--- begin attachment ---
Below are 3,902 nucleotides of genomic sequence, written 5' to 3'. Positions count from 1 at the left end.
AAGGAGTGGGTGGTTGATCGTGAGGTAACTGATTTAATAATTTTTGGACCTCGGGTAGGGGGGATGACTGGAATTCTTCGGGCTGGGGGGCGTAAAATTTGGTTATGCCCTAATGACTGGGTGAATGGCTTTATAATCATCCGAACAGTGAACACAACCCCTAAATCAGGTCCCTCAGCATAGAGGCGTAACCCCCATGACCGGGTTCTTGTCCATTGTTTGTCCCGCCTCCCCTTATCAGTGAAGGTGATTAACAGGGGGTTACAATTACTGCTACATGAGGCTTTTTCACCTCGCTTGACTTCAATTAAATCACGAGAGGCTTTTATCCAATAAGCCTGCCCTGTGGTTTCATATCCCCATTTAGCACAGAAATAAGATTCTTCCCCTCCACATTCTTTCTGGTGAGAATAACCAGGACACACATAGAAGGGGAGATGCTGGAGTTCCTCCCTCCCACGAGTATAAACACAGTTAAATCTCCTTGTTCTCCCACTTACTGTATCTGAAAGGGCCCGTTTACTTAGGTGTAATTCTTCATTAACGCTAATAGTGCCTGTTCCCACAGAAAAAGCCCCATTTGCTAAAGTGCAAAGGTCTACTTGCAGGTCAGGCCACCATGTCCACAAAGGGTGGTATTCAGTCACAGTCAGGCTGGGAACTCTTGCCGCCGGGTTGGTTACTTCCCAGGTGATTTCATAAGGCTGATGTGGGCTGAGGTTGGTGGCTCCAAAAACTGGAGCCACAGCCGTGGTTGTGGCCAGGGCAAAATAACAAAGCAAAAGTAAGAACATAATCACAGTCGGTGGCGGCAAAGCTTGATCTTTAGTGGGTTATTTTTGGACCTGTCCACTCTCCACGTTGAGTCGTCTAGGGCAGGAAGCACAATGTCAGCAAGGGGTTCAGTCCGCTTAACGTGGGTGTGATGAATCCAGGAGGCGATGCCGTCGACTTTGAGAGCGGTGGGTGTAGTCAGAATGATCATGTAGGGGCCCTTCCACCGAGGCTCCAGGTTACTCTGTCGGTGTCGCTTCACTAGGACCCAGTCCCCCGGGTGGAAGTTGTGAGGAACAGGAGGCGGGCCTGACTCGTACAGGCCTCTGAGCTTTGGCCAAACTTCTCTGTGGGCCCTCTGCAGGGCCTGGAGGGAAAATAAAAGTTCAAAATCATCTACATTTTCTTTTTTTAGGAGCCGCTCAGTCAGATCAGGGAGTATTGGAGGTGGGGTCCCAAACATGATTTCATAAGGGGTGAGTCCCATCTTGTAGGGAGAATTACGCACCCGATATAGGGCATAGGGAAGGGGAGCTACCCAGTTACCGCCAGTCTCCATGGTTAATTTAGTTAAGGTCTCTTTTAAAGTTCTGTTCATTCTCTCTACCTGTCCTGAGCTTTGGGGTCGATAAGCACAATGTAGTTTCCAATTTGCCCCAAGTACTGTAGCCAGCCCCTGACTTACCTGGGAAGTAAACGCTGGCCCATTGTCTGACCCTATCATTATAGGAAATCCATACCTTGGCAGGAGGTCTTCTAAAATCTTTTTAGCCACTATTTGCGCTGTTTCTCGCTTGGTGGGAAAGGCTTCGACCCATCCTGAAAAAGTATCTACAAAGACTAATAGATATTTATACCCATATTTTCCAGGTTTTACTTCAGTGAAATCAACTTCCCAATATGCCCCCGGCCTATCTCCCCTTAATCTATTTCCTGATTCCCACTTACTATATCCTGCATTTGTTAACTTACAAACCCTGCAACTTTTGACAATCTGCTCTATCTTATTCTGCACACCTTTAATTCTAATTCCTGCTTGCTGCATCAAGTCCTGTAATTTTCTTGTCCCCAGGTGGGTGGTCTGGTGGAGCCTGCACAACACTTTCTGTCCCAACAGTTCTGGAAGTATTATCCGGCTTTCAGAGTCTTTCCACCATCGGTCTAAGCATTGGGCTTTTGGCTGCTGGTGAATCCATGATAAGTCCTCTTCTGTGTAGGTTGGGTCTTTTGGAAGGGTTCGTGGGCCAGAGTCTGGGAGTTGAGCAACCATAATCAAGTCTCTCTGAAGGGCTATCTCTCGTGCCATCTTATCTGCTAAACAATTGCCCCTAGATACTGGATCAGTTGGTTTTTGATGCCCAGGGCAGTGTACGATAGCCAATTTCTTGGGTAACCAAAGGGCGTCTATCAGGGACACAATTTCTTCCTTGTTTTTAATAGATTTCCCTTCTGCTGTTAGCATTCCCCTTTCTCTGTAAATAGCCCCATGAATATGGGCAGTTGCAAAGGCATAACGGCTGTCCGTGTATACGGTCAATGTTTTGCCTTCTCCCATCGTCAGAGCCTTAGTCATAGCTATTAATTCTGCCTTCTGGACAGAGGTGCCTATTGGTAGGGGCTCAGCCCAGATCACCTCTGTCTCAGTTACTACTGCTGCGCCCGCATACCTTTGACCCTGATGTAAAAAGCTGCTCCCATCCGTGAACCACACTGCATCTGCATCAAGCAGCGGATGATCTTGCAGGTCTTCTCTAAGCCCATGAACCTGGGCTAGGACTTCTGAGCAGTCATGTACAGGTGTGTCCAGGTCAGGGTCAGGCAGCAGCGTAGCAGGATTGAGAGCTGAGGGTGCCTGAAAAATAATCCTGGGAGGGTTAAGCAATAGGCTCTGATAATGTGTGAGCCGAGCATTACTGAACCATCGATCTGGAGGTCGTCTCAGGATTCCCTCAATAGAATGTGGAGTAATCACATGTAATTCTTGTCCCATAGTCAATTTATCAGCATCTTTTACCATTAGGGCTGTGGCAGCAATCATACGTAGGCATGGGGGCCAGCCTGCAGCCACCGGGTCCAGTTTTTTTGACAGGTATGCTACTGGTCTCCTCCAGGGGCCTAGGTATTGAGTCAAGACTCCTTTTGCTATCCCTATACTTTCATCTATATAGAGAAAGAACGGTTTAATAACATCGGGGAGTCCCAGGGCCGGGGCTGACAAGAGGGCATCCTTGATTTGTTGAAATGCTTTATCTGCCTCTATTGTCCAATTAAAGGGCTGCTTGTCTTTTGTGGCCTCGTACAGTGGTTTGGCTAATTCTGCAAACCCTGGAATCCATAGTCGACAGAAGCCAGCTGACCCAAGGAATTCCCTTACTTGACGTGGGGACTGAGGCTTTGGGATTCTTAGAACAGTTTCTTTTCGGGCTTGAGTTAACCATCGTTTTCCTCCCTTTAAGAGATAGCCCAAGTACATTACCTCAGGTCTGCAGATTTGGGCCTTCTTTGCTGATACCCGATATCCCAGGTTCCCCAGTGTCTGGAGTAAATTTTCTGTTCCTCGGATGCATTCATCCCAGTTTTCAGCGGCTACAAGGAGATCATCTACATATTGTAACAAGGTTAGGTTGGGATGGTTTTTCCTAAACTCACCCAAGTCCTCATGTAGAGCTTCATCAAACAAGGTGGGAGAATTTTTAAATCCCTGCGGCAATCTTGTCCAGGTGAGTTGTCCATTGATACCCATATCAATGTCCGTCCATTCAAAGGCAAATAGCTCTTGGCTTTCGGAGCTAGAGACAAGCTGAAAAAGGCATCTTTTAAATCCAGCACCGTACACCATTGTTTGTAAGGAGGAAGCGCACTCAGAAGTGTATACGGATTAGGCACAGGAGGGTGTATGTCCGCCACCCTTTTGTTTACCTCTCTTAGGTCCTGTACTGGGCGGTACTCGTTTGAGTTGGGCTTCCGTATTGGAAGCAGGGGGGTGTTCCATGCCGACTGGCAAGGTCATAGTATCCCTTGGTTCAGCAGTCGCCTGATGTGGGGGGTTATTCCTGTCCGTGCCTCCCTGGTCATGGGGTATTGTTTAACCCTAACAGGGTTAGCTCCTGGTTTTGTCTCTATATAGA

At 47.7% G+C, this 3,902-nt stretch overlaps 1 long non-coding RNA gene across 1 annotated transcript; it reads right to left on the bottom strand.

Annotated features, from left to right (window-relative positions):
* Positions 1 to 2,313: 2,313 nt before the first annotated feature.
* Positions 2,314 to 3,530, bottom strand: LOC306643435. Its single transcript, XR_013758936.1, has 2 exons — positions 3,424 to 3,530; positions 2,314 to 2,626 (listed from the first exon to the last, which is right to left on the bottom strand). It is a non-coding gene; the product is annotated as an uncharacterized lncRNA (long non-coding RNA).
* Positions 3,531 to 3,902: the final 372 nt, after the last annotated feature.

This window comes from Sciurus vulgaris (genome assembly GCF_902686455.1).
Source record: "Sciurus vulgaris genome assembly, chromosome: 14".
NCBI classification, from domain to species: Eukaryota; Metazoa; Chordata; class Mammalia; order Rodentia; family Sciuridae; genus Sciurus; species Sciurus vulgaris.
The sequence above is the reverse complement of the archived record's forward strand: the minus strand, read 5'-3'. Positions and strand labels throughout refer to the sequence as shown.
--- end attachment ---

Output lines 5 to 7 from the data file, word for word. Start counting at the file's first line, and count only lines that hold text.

* Positions 1 to 2,313: 2,313 nt before the first annotated feature.
* Positions 2,314 to 3,530, bottom strand: LOC306643435. Its single transcript, XR_013758936.1, has 2 exons — positions 3,424 to 3,530; positions 2,314 to 2,626 (listed from the first exon to the last, which is right to left on the bottom strand). It is a non-coding gene; the product is annotated as an uncharacterized lncRNA (long non-coding RNA).
* Positions 3,531 to 3,902: the final 372 nt, after the last annotated feature.